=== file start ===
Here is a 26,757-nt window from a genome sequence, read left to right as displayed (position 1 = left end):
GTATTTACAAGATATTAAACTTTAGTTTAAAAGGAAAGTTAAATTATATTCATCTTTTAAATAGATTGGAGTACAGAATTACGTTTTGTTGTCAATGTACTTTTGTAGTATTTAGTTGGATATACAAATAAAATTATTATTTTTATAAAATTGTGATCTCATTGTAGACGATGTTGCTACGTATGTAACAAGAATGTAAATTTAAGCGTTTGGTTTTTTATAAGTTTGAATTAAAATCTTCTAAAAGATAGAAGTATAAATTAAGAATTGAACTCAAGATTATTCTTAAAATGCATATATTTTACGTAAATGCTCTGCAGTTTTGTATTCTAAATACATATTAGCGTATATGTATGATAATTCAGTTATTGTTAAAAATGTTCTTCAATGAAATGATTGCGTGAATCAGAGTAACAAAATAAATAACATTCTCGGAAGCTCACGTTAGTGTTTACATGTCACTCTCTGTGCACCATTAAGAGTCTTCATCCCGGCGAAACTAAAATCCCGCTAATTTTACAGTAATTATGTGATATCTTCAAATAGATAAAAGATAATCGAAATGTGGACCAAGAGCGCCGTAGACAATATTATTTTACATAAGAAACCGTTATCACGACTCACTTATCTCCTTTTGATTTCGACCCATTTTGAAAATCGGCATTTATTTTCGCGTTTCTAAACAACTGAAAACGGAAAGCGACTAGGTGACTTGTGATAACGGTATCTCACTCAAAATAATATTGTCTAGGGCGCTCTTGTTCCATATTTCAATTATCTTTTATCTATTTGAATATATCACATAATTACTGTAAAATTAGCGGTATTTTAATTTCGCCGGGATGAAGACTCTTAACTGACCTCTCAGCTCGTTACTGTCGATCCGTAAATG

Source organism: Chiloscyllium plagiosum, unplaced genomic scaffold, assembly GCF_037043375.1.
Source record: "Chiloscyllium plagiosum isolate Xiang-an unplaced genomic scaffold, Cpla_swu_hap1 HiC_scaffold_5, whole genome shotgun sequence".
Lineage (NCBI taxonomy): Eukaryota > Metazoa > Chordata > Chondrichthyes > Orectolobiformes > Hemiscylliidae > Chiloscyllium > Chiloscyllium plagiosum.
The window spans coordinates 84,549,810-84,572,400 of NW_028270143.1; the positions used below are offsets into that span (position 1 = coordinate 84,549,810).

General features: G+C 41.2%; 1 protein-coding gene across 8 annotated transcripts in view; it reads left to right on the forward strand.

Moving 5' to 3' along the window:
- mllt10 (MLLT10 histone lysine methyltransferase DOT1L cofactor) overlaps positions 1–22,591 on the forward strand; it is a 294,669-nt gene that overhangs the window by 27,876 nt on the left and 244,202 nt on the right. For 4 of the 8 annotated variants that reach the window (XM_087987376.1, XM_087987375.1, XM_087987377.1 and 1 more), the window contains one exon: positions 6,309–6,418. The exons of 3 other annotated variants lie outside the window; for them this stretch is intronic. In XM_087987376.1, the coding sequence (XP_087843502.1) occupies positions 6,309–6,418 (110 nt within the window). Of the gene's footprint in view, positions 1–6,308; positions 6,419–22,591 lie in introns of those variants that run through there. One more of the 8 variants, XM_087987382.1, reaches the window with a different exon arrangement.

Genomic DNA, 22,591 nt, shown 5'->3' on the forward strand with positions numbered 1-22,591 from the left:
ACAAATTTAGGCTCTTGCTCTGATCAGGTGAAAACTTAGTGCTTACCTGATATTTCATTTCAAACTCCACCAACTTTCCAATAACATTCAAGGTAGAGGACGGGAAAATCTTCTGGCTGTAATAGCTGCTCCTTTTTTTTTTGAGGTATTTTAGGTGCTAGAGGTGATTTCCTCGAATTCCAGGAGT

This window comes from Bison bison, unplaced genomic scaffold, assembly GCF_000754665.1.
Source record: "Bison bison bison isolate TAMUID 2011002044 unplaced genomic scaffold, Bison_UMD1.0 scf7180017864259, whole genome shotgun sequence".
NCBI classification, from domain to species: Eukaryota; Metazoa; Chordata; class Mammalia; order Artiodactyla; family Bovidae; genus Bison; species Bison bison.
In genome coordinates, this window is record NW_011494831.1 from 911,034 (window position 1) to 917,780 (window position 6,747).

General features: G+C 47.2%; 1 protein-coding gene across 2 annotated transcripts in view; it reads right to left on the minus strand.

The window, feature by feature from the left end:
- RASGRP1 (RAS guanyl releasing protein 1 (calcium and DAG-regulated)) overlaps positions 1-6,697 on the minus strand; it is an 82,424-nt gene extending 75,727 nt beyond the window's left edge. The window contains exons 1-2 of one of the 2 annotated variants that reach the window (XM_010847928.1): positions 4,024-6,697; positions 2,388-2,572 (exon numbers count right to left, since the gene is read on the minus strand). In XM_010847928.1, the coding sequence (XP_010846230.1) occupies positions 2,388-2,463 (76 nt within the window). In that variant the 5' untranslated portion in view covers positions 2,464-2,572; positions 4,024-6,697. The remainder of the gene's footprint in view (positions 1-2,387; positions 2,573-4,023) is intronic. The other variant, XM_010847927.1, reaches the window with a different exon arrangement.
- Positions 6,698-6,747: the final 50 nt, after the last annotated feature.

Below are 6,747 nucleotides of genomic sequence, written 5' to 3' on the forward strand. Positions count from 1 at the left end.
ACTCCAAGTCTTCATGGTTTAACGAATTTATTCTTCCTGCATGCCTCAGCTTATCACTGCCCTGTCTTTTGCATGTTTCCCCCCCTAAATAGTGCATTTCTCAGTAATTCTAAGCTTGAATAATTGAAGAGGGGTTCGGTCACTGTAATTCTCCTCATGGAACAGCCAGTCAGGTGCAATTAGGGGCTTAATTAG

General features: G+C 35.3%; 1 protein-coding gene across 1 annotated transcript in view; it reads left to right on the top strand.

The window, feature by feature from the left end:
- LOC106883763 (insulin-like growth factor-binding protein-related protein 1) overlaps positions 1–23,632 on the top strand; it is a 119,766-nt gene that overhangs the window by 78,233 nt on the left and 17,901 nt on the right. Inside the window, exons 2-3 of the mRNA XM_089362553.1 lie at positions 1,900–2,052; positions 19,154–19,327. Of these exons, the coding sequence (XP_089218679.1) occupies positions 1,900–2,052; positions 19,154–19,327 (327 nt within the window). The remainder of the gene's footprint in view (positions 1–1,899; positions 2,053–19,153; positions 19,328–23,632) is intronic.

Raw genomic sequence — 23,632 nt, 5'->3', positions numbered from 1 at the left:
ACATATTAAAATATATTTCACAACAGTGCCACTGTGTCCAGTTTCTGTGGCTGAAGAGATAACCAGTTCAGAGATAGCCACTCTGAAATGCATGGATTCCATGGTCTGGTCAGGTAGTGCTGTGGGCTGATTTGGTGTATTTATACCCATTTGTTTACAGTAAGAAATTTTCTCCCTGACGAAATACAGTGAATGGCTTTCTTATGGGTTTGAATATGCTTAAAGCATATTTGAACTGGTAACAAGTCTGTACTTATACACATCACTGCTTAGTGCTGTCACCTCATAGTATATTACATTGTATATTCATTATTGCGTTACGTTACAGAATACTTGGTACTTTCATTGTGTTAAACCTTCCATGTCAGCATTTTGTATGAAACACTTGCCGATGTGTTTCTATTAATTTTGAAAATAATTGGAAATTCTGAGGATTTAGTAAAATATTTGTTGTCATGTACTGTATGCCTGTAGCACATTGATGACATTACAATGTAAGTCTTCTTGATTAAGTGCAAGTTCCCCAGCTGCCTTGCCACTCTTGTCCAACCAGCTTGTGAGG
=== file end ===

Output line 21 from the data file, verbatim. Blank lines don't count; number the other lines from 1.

ACTCCAAGTCTTCATGGTTTAACGAATTTATTCTTCCTGCATGCCTCAGCTTATCACTGCCCTGTCTTTTGCATGTTTCCCCCCCTAAATAGTGCATTTCTCAGTAATTCTAAGCTTGAATAATTGAAGAGGGGTTCGGTCACTGTAATTCTCCTCATGGAACAGCCAGTCAGGTGCAATTAGGGGCTTAATTAG